Blair S. Lewis, MD | Authors

Commentary (Lewis): Percutaneous Endoscopic Stomas for Enteral Feeding and Drainage

January 01, 1995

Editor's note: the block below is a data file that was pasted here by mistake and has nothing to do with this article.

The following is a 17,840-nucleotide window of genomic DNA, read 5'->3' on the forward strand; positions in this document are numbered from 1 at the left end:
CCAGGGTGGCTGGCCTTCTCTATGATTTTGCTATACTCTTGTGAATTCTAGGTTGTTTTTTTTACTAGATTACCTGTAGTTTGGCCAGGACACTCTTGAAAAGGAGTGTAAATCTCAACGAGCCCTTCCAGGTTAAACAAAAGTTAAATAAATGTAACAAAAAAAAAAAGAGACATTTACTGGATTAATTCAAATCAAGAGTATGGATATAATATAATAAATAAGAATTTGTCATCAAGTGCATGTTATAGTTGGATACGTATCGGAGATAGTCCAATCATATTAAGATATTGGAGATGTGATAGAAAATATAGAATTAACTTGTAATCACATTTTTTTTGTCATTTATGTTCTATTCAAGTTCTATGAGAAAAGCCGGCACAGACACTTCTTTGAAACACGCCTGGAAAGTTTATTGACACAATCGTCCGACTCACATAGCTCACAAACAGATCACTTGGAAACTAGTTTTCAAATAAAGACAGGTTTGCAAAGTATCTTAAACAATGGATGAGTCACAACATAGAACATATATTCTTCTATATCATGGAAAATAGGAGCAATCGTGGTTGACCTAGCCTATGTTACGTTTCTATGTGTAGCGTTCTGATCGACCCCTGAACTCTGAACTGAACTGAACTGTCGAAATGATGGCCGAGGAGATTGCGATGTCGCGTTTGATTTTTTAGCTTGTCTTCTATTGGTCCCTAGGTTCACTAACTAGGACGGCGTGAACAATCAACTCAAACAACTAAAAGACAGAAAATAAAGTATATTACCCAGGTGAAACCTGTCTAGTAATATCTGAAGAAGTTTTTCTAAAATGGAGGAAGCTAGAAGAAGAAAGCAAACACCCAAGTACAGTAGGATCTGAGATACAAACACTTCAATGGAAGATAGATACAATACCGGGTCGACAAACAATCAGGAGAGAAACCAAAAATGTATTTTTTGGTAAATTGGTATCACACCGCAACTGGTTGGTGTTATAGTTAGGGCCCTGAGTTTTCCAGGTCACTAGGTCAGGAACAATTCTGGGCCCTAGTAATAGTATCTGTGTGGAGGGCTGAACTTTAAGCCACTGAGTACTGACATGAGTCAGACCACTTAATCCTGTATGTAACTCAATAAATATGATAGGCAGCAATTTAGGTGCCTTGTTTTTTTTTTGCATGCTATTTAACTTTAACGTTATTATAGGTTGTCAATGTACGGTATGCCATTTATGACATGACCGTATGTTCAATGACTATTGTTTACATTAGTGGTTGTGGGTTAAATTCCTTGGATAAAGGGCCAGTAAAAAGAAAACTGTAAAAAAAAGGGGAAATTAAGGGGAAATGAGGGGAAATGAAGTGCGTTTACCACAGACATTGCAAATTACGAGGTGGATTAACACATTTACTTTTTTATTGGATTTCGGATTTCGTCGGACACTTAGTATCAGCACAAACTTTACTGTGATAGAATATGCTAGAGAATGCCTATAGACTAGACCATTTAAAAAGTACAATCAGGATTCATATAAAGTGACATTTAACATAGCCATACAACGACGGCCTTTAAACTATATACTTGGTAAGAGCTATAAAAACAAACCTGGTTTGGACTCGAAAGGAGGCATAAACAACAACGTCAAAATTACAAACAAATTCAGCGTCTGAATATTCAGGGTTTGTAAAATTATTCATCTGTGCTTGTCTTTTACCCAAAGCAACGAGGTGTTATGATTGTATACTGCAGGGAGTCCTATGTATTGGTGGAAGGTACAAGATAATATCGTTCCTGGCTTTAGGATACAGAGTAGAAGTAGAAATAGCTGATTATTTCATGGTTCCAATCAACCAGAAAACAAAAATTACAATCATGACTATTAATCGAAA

Endoscopically guided percutaneous gastrostomy tube placement was developed in 1980 by Jeffrey Ponsky [1].In the ensuing years, this procedure has evolved rapidly. The procedure began with a homemade kit consisting of urinary and intravenous catheters. Now the endoscopist has a choice of three different techniques and a host of commercially available kits from which to choose [2]. By 1989, percutaneous endoscopic gastrostomy became the preferred method of gastrostomy (over surgery), and presently is the second most common indication for EGD (esophago-gastro-duodenoscopy) in hospitalized patients in the United States (the most common indication is upper gastrointestinal bleeding). The long-term complication rate is extremely low [3,4], and both patients and nurses alike prefer percutaneous endoscopic gastrostomy to nasogastric tubes [3].